Running a headless Linux meant I was running disk less, and had no backups.

I had a Linux server and had a USB attached disk which I used to do backups. When I logged on after boot using the locally attached screen and keyboard the USB disk was visible. I configured an auto backup procedure, and checked it worked whenever I powered on the server.

I got into the a habit of using telnet to logon and accessing the system remotely. By chance, I checked to see if the backup disk was full, and found the disk was not visible. When I logged on with a local screen and keyboard, the disk was there, and had not been updated for over 100 days.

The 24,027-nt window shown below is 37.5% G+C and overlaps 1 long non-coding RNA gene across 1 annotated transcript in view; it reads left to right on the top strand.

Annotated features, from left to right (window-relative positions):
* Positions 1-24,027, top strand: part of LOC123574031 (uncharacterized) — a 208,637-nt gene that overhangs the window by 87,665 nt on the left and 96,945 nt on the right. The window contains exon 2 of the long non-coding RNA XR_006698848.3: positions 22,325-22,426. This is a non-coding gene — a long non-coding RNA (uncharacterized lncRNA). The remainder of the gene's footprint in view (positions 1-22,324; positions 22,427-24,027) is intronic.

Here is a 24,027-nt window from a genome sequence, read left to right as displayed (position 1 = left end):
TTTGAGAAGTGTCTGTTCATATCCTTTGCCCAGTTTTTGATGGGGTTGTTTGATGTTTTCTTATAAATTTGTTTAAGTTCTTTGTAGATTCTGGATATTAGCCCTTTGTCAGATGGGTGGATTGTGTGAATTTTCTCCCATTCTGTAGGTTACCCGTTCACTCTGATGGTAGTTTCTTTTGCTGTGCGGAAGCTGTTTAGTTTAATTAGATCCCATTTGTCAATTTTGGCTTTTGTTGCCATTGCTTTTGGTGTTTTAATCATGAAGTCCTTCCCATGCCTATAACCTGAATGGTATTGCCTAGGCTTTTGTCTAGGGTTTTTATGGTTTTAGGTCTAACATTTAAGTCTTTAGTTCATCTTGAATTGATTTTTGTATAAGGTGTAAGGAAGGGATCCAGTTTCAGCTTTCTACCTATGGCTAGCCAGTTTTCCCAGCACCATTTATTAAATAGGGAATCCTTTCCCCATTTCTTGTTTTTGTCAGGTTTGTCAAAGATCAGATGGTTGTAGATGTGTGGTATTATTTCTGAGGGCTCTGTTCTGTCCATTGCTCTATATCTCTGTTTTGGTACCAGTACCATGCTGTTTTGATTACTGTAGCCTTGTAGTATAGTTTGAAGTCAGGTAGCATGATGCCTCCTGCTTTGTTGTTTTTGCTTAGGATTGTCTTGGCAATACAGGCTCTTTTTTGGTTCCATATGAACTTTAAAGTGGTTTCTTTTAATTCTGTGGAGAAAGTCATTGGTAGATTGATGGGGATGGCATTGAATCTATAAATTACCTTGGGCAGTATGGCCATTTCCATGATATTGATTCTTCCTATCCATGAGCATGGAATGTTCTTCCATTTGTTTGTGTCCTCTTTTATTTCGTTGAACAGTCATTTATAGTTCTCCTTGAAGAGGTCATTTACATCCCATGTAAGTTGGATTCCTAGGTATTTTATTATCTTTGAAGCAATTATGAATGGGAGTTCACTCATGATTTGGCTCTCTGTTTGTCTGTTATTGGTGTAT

Digging around I found that USB disks can be mounted at startup or when a user logs on.

The mount information is in a file /etc/fstab.

I used the Ubuntu program “disks” to display and manage the disks. I selected a USB disk, clicked on the settings button, and selected “Edit Mount Options”. By default it had “User Session Defaults” on – which means mount the USB when a user logs on locally. I set

  • User Session Defaults off
  • Mount at system startup
  • Show in user interface
  • Mount Point /mnt/backup1

Next time I rebooted in headless mode, the disk was there as /mnt/backup.

I checked my backups – and they were done. I remember one of the points from when I use to do a MQ health check with customers.

Always check your backups are being done – and are backup what you expect.

Colin Paice

I should have paid more attention!

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